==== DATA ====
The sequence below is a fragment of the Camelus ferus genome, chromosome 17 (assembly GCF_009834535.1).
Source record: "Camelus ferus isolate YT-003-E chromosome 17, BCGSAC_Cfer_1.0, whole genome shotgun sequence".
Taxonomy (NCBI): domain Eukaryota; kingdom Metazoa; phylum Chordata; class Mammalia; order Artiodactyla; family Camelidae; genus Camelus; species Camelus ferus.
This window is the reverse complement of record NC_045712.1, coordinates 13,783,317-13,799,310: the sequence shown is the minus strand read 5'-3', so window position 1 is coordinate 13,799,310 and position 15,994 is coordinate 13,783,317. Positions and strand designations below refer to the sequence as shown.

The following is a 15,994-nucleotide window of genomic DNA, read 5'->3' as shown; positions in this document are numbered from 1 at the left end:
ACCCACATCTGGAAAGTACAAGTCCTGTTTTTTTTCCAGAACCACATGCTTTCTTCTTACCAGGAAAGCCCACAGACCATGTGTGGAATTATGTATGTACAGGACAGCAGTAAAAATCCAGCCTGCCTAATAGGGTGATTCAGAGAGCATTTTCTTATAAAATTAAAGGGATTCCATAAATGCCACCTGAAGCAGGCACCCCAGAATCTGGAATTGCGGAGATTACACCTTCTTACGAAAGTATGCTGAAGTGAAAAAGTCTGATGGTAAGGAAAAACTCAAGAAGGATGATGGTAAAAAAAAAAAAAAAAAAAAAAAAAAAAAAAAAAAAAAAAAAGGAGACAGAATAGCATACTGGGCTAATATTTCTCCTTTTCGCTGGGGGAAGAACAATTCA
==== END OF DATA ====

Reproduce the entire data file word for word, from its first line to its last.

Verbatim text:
The sequence below is a fragment of the Camelus ferus genome, chromosome 17 (assembly GCF_009834535.1).
Source record: "Camelus ferus isolate YT-003-E chromosome 17, BCGSAC_Cfer_1.0, whole genome shotgun sequence".
Taxonomy (NCBI): domain Eukaryota; kingdom Metazoa; phylum Chordata; class Mammalia; order Artiodactyla; family Camelidae; genus Camelus; species Camelus ferus.
This window is the reverse complement of record NC_045712.1, coordinates 13,783,317-13,799,310: the sequence shown is the minus strand read 5'-3', so window position 1 is coordinate 13,799,310 and position 15,994 is coordinate 13,783,317. Positions and strand designations below refer to the sequence as shown.

The following is a 15,994-nucleotide window of genomic DNA, read 5'->3' as shown; positions in this document are numbered from 1 at the left end:
ACCCACATCTGGAAAGTACAAGTCCTGTTTTTTTTCCAGAACCACATGCTTTCTTCTTACCAGGAAAGCCCACAGACCATGTGTGGAATTATGTATGTACAGGACAGCAGTAAAAATCCAGCCTGCCTAATAGGGTGATTCAGAGAGCATTTTCTTATAAAATTAAAGGGATTCCATAAATGCCACCTGAAGCAGGCACCCCAGAATCTGGAATTGCGGAGATTACACCTTCTTACGAAAGTATGCTGAAGTGAAAAAGTCTGATGGTAAGGAAAAACTCAAGAAGGATGATGGTAAAAAAAAAAAAAAAAAAAAAAAAAAAAAAAAAAAAAAAAAAGGAGACAGAATAGCATACTGGGCTAATATTTCTCCTTTTCGCTGGGGGAAGAACAATTCA